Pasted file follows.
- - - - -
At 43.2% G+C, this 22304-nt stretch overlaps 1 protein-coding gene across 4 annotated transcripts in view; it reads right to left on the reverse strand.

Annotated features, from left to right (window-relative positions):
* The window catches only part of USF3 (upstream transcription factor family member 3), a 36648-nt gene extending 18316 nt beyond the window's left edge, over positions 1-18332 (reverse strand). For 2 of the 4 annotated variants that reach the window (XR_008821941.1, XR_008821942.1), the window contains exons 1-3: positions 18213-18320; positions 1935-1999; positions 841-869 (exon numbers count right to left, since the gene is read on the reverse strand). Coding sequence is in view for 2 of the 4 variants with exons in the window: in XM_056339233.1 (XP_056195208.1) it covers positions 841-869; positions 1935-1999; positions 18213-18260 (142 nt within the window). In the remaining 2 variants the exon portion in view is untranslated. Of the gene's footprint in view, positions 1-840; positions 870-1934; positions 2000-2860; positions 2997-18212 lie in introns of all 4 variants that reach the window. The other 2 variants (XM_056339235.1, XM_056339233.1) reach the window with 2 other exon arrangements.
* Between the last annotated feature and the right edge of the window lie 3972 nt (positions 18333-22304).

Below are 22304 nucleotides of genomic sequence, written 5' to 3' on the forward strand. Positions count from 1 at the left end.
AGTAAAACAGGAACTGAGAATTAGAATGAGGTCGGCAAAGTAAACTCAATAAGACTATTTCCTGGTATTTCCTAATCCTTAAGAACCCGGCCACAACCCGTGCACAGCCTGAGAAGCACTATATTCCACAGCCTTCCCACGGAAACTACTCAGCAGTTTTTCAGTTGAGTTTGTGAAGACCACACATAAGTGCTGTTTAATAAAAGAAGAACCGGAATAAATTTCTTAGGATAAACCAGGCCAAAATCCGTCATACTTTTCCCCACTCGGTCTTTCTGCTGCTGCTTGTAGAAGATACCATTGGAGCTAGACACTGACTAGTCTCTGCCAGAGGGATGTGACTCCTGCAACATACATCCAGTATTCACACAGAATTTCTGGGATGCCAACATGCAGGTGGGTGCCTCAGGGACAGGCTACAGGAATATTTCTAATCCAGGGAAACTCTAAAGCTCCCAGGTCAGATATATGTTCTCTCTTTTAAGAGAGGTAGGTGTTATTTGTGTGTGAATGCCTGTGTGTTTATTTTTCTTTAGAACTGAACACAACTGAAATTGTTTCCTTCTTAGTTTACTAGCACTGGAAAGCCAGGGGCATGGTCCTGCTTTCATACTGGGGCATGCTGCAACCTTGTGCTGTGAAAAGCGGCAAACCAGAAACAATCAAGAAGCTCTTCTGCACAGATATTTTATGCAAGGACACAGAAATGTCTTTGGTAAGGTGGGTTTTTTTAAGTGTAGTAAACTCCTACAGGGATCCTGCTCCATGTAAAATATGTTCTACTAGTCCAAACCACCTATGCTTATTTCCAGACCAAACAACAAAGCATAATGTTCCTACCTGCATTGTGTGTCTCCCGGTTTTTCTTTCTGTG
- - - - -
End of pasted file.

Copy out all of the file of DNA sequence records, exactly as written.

At 43.2% G+C, this 22304-nt stretch overlaps 1 protein-coding gene across 4 annotated transcripts in view; it reads right to left on the reverse strand.

Annotated features, from left to right (window-relative positions):
* The window catches only part of USF3 (upstream transcription factor family member 3), a 36648-nt gene extending 18316 nt beyond the window's left edge, over positions 1-18332 (reverse strand). For 2 of the 4 annotated variants that reach the window (XR_008821941.1, XR_008821942.1), the window contains exons 1-3: positions 18213-18320; positions 1935-1999; positions 841-869 (exon numbers count right to left, since the gene is read on the reverse strand). Coding sequence is in view for 2 of the 4 variants with exons in the window: in XM_056339233.1 (XP_056195208.1) it covers positions 841-869; positions 1935-1999; positions 18213-18260 (142 nt within the window). In the remaining 2 variants the exon portion in view is untranslated. Of the gene's footprint in view, positions 1-840; positions 870-1934; positions 2000-2860; positions 2997-18212 lie in introns of all 4 variants that reach the window. The other 2 variants (XM_056339235.1, XM_056339233.1) reach the window with 2 other exon arrangements.
* Between the last annotated feature and the right edge of the window lie 3972 nt (positions 18333-22304).

Below are 22304 nucleotides of genomic sequence, written 5' to 3' on the forward strand. Positions count from 1 at the left end.
AGTAAAACAGGAACTGAGAATTAGAATGAGGTCGGCAAAGTAAACTCAATAAGACTATTTCCTGGTATTTCCTAATCCTTAAGAACCCGGCCACAACCCGTGCACAGCCTGAGAAGCACTATATTCCACAGCCTTCCCACGGAAACTACTCAGCAGTTTTTCAGTTGAGTTTGTGAAGACCACACATAAGTGCTGTTTAATAAAAGAAGAACCGGAATAAATTTCTTAGGATAAACCAGGCCAAAATCCGTCATACTTTTCCCCACTCGGTCTTTCTGCTGCTGCTTGTAGAAGATACCATTGGAGCTAGACACTGACTAGTCTCTGCCAGAGGGATGTGACTCCTGCAACATACATCCAGTATTCACACAGAATTTCTGGGATGCCAACATGCAGGTGGGTGCCTCAGGGACAGGCTACAGGAATATTTCTAATCCAGGGAAACTCTAAAGCTCCCAGGTCAGATATATGTTCTCTCTTTTAAGAGAGGTAGGTGTTATTTGTGTGTGAATGCCTGTGTGTTTATTTTTCTTTAGAACTGAACACAACTGAAATTGTTTCCTTCTTAGTTTACTAGCACTGGAAAGCCAGGGGCATGGTCCTGCTTTCATACTGGGGCATGCTGCAACCTTGTGCTGTGAAAAGCGGCAAACCAGAAACAATCAAGAAGCTCTTCTGCACAGATATTTTATGCAAGGACACAGAAATGTCTTTGGTAAGGTGGGTTTTTTTAAGTGTAGTAAACTCCTACAGGGATCCTGCTCCATGTAAAATATGTTCTACTAGTCCAAACCACCTATGCTTATTTCCAGACCAAACAACAAAGCATAATGTTCCTACCTGCATTGTGTGTCTCCCGGTTTTTCTTTCTGTG